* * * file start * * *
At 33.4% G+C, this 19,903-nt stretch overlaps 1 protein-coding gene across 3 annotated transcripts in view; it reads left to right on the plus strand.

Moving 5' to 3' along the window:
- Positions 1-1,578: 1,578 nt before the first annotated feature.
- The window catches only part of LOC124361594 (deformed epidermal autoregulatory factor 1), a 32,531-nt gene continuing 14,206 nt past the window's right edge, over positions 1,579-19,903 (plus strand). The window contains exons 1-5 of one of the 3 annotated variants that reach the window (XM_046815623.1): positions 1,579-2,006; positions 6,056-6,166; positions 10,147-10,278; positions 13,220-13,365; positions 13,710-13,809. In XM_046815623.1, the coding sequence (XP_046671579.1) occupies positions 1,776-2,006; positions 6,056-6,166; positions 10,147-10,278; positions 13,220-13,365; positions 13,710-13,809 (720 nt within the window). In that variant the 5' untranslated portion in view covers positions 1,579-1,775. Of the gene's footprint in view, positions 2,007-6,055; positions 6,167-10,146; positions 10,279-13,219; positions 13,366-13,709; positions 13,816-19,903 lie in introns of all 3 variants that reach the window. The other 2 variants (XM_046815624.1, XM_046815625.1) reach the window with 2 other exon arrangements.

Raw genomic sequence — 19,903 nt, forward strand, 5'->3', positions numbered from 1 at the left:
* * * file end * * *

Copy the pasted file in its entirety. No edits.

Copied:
At 33.4% G+C, this 19,903-nt stretch overlaps 1 protein-coding gene across 3 annotated transcripts in view; it reads left to right on the plus strand.

Moving 5' to 3' along the window:
- Positions 1-1,578: 1,578 nt before the first annotated feature.
- The window catches only part of LOC124361594 (deformed epidermal autoregulatory factor 1), a 32,531-nt gene continuing 14,206 nt past the window's right edge, over positions 1,579-19,903 (plus strand). The window contains exons 1-5 of one of the 3 annotated variants that reach the window (XM_046815623.1): positions 1,579-2,006; positions 6,056-6,166; positions 10,147-10,278; positions 13,220-13,365; positions 13,710-13,809. In XM_046815623.1, the coding sequence (XP_046671579.1) occupies positions 1,776-2,006; positions 6,056-6,166; positions 10,147-10,278; positions 13,220-13,365; positions 13,710-13,809 (720 nt within the window). In that variant the 5' untranslated portion in view covers positions 1,579-1,775. Of the gene's footprint in view, positions 2,007-6,055; positions 6,167-10,146; positions 10,279-13,219; positions 13,366-13,709; positions 13,816-19,903 lie in introns of all 3 variants that reach the window. The other 2 variants (XM_046815624.1, XM_046815625.1) reach the window with 2 other exon arrangements.

Raw genomic sequence — 19,903 nt, forward strand, 5'->3', positions numbered from 1 at the left: